Maurice Ile Durable struggles as island burns more coal; uses less renewables
In 2013, 440.6 kilo tonnes of oil equivalent (ktoe) of coal were burnt by power plants against 418.4 ktoe in the previous year while renewable energy use actually dipped 1.26% from 222.3 kilo tonnes of oil equivalent (ktoe) in 2012 to 219.5 ktoe in 2013, according to data from Statistics Mauritius. (Image: Invest Mauritius)
In spite of the island’s commitment to the Maurice Ile Durable (MID) project, Mauritius continues to burn more and more coal for energy production while renewable energy consumption actually declined in 2013, albeit marginally.
Statistics Mauritius showed in its latest publication on environment for 2013 that 440.6 kilo tonnes of oil equivalent (ktoe) of coal were burnt by power plants in 2013 against 418.4 ktoe in the previous year while renewable energy use actually dipped 1.26% from 222.3 kilo tonnes of oil equivalent (ktoe) in 2012 to 219.5 ktoe in 2013.
And, this reduction in renewables use took place even as total primary energy requirement rose by 1.9% to 1,455 ktoe in 2013.
Additionally, Mauritius continues to face increasing pollution with a 2.6% rise in Net Carbon Dioxide (CO2) to 3.54 million tonnes in 2013.
The energy sector contributed around 62% of the CO2 emissions, while transport industries and manufacturing industries were other contributors to air pollution with 25% and 8% respectively.
Even though energy is vital for economic development and households, its production and consumption releases greenhouse gases, of which carbon dioxide forms the main component.
Besides, solid waste, which is difficult to decompose, increased by 10.8% in 2013.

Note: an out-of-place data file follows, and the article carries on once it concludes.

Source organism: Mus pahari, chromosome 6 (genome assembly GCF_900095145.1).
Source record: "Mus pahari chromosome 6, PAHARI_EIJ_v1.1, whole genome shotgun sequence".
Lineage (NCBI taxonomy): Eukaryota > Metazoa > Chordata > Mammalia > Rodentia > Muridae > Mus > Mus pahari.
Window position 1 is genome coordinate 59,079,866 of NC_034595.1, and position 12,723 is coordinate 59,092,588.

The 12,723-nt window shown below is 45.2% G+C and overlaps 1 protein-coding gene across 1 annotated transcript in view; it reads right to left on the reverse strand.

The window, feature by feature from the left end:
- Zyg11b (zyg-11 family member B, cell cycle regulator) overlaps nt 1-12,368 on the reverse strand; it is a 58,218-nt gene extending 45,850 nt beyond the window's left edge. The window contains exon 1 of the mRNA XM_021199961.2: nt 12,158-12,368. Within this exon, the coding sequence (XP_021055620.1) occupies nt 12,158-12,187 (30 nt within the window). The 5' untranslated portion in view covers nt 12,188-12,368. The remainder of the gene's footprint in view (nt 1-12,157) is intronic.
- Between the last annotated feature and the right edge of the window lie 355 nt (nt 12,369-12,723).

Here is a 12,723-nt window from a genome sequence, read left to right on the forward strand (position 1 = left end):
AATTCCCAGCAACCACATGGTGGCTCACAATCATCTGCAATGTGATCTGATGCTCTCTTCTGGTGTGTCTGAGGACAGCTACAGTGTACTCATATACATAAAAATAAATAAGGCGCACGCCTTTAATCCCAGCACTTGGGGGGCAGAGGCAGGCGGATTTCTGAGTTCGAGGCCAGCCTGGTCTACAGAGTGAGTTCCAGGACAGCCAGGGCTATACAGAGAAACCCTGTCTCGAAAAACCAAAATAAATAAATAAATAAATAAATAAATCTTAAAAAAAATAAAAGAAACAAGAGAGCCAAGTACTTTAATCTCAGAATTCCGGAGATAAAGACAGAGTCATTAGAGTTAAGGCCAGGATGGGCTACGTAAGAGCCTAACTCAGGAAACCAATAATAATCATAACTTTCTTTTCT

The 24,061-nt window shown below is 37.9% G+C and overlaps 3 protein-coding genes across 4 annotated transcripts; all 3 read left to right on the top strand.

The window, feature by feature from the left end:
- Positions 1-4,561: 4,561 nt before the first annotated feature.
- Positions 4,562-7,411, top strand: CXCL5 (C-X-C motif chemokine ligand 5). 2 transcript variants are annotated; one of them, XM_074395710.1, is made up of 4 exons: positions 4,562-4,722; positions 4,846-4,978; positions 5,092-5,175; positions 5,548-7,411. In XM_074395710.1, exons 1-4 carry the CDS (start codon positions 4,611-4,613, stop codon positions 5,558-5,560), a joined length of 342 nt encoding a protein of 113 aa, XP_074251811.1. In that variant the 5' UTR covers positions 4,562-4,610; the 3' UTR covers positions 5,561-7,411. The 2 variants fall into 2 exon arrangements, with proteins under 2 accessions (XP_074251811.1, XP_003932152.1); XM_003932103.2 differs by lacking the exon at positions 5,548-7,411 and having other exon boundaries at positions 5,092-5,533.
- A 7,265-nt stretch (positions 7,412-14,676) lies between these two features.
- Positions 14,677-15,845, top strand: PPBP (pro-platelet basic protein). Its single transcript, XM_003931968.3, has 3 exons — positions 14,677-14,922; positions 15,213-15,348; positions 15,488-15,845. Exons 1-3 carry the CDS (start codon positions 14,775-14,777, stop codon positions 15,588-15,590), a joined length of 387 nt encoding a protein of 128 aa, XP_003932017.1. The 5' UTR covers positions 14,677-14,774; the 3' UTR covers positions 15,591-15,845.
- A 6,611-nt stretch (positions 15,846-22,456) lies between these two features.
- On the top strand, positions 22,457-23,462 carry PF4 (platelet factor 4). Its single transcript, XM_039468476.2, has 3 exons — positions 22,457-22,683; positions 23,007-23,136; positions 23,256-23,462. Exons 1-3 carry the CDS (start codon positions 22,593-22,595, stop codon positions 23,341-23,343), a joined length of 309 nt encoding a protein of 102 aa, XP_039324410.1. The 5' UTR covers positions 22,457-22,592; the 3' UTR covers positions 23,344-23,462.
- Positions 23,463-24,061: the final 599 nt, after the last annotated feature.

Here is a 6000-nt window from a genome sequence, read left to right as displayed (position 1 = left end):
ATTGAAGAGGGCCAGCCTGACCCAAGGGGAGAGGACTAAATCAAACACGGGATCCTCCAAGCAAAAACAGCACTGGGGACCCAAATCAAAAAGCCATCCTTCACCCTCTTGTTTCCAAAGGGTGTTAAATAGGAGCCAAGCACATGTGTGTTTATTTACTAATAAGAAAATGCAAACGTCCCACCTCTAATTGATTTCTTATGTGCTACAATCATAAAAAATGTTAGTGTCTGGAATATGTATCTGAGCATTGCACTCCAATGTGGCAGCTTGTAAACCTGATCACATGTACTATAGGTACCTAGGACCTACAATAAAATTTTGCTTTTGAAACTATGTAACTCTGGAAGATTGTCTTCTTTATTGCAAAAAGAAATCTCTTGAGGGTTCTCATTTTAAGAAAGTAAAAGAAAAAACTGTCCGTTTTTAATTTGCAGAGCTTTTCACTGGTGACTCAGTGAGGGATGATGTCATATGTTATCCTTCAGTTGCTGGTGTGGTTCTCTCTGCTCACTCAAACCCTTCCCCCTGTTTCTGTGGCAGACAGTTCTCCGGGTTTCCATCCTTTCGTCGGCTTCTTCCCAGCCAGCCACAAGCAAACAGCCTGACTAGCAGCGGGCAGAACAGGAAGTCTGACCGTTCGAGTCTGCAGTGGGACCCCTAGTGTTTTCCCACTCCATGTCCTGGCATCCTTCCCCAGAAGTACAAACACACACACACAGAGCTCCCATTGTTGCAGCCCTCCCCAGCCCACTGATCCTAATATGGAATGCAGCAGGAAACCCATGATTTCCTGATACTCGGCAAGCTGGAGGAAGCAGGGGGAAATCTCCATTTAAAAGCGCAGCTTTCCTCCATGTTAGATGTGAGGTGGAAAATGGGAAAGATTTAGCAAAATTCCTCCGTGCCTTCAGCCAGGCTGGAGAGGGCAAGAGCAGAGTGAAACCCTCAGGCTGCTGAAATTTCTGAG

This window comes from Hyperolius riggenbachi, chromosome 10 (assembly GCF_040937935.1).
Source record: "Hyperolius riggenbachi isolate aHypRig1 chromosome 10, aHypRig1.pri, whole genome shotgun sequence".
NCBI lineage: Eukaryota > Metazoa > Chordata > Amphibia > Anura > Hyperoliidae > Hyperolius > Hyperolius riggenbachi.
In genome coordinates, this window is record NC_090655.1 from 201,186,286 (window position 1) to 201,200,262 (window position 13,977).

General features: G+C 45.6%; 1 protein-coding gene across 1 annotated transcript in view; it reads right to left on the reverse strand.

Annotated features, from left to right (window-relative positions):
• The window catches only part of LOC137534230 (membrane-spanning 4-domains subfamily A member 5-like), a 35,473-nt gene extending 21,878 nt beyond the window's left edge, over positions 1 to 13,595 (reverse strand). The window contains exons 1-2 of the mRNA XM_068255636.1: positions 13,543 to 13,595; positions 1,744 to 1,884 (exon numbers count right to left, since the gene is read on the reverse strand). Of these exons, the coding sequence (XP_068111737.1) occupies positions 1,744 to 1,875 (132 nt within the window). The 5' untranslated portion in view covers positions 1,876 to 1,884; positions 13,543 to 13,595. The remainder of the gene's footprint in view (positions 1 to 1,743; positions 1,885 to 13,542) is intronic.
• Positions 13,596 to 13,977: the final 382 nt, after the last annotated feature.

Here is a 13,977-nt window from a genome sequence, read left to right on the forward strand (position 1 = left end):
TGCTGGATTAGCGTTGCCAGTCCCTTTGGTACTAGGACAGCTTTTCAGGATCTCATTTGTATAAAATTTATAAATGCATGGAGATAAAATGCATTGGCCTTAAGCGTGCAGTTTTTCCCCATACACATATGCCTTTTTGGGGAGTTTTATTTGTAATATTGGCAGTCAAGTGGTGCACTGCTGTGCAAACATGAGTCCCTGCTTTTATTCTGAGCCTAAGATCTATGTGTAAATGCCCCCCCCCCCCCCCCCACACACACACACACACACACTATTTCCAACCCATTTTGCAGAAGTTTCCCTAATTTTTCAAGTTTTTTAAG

The Mare Chicose landfill centre in the South of the island consisted of around 429,935 tonnes of solid waste in 2013, compared to 387,926 tonnes in 2012.
Another negative sign for the environment is deforestation, which the island is steadily facing as the total forest area declined by 35 hectares from 47,143 hectares in 2012 to 47,108 hectares in 2013.
Statistics Mauritius noted that some 47% (22,108 hectares) of the total forest area in 2013 was state-owned and the remaining 53% (25,000 hectares) was privately-owned.
Also, the land occupied by sugarcane, tea plantations and forestry decreased mainly at the expense of built up areas.
The area under sugar cane cultivation harvested decreased by 0.5% to 53,871 hectares in 2013 as well as only 2 hectares under tobacco cultivation was harvested compared to 173 hectares in 2012.
This significant decrease in tobacco cultivation is because all flue-cured growers stopped planting as from second season of the 2012-2013 crop, given that the activity will altogether cease in 2015.
Additionally, the area under tea cultivation in 2013 increased by 0.4% to 672 hectares compared to 669 hectares in 2012.
Statistics Mauritius also drew attention to the intensive use of chemical based fertilisers and other agro-chemicals that may contribute to the pollution of the environment through the leaching of nitrate to ground water.
Here, there was a positive trend in fertilisers as their import went down by 12.9% to 45,924 tonnes in 2013. However, import of pesticides grew 7.7% to 2,185 tonnes in 2013.
Coming to water, Mauritius received 3,821 million cubic metres (Mm3) of rainfall in 2013, which is 27.3% higher than in 2012 when 3,001 Mm3 of rainfall were received.
Data showed an increase of 11% in water utilisation, from 800 Mm3 in 2012 to 888 Mm3 in 2013 mainly due to increase in domestic, industrial and tourism (7.4%); hydropower (28.4%); and agricultural (2.7%).
The agricultural sector accounted for 375 Mm3 of the water utilised, hydropower 280 Mm3, and domestic, industrial and tourism sector 233 Mm3.
Meanwhile, it may be noted that the draft Green Economy Action Plan (GEAP) 2015-2024 was discussed at a meeting in July to demonstrate the island’s commitment to sustainable development under the MID project.
The GEAP focuses on seven crucial sectors, namely, transport, manufacturing, tourism, agriculture, waste, energy as well as water, and proposes steps and actions that Mauritius must undertake to transform its economy towards an inclusive and green one.